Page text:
Though traditionally a rite of passage, Southern’s December commencement exercises had special significance for graduate nursing major Carmen Martell, who has overcome great adversity in her 32 years. “This is my first graduation,” says Martell, who was pregnant at 18 and never participated in her high school graduation. “I didn’t attend graduation at [the University of] Saint Joseph’s where I earned my undergraduate degree. I was so depressed because I didn’t have any family to attend.
“That’s why today is so amazing,” says Martell, who completed her degree in August. “I told all my classmates, ‘We have to be at graduation.’ We made it, and I need to make those memories.”
A nurse who has been practicing for nine years, Martell certainly has overcome great obstacles. At the age of 9, she lost her mother to suicide. She was the youngest of four sisters living in Hartford, and the siblings were separated, with Martell sent to live with a foster care family in Rhode Island. “We never rekindled that bond. I don’t have any [biological] family,” she says matter-of-factly.
Martell would ultimately move from foster home to foster home until, at the age of 15, she emancipated herself and found her own apartment and a job. A foster mother kept in touch and helped with some budgeting issues, but it was rough going, and Martell dropped out of high school.
But Maurice Narcisse, her social worker with the Department of Children and Families, wouldn’t let her give up — and was on hand at Southern to watch her accept her graduate degree. “He’s been there throughout my life . . . the longest connection I’ve ever had. I call him my brother,” says Martell.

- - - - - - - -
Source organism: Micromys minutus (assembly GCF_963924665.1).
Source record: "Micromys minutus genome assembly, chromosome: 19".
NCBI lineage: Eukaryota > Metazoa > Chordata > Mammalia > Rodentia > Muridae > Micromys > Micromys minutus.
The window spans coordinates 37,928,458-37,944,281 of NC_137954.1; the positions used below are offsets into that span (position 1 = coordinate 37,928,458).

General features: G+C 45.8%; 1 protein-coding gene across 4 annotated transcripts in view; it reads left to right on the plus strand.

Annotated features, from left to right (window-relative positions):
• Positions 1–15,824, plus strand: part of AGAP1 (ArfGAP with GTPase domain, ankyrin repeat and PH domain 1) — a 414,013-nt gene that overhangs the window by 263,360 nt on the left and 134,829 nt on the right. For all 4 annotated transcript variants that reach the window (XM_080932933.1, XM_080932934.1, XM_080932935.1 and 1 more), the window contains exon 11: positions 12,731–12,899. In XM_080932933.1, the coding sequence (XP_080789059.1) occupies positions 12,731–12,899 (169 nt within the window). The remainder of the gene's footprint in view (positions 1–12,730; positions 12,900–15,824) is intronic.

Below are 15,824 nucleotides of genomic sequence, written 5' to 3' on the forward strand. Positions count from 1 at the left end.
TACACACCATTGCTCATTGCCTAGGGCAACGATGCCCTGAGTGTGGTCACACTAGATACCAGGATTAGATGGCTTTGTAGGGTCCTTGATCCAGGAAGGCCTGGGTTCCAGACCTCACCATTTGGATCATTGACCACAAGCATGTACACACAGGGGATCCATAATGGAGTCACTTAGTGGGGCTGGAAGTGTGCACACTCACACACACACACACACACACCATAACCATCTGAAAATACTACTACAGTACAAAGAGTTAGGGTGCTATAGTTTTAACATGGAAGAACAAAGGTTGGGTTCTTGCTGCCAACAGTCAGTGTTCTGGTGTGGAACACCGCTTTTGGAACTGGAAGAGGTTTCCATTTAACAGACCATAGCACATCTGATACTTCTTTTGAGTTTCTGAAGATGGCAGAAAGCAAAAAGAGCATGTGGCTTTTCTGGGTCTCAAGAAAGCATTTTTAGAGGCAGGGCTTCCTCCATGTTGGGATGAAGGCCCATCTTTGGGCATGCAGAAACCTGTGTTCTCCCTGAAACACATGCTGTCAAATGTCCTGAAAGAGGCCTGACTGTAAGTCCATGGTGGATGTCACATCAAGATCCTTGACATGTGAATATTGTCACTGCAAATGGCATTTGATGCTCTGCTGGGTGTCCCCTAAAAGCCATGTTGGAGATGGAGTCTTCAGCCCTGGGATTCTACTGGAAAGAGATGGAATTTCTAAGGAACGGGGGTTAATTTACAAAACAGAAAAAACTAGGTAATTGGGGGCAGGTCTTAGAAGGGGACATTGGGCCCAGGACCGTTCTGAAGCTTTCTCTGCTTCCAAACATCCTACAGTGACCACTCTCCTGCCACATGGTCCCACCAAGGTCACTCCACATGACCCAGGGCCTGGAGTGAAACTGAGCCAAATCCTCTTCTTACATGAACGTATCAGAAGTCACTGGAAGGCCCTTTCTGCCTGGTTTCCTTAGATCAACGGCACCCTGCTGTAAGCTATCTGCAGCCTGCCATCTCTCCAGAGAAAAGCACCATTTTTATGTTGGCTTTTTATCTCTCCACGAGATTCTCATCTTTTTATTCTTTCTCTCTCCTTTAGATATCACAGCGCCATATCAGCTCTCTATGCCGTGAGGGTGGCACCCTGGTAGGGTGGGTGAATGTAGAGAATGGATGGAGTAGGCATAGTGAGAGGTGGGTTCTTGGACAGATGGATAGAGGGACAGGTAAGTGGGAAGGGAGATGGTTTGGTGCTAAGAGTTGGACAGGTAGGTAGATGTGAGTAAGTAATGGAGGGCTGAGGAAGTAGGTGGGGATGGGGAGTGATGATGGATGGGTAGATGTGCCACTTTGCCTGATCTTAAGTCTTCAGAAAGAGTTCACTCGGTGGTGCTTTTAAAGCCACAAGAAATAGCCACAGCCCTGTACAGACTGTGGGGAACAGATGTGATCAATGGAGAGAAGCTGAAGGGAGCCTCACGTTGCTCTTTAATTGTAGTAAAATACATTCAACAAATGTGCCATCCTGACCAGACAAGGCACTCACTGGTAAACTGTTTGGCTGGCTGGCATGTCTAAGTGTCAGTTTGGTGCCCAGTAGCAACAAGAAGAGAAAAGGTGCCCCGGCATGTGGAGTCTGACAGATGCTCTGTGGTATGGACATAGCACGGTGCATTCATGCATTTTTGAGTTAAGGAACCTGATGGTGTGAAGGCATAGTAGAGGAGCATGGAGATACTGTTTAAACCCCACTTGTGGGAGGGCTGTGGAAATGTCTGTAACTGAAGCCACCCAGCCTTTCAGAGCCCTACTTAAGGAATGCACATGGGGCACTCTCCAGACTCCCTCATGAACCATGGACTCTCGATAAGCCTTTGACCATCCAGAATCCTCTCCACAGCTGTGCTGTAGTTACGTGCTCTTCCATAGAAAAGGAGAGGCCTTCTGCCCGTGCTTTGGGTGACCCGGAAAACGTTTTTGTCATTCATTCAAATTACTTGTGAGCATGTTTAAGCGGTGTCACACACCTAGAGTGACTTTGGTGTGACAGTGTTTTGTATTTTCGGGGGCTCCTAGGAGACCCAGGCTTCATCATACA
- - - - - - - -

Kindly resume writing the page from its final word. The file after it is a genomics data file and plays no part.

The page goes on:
Narcisse helped add structure to Martell’s life. She attended an adult education program and earned her high school diploma. College eventually followed. She attended Capital Community College and then the University of Saint Joseph, where she received a bachelor’s degree in nursing.
“The nurses I know are my friends and family,” says Martell, who is now an Advanced Practice Registered Nurse (APRN). Notable among those Martell thinks of as family is Vanessa Pomarico-Denino, interim director of the Family Nurse Practitioner Program at Southern. “I can call her at any time to talk about issues . . . not academic concerns but other things related to my career or life. . . . She is my mentor.”
Martell concedes that it was sometimes difficult to balance motherhood, the graduate nursing program’s challenging coursework, and her career. Her son has special needs, and she held a full-time job until April. She credits her professors, classmates, and her fiancé for helping her to make it through. “He’s wonderful. He’s been my backbone,” she says, proudly showing her engagement ring.
Today, Martell’s future looks decidedly bright. The day after commencement, Martell was slated to complete orientation for her new position as a family nurse practitioner at a CVS Minute Clinic. “I provide pediatric and adult care and get a lot of fulfillment out of being able to help patients and their families. . . . I find I can relate to people, including those going through difficult times, having gone through tough periods in my life.”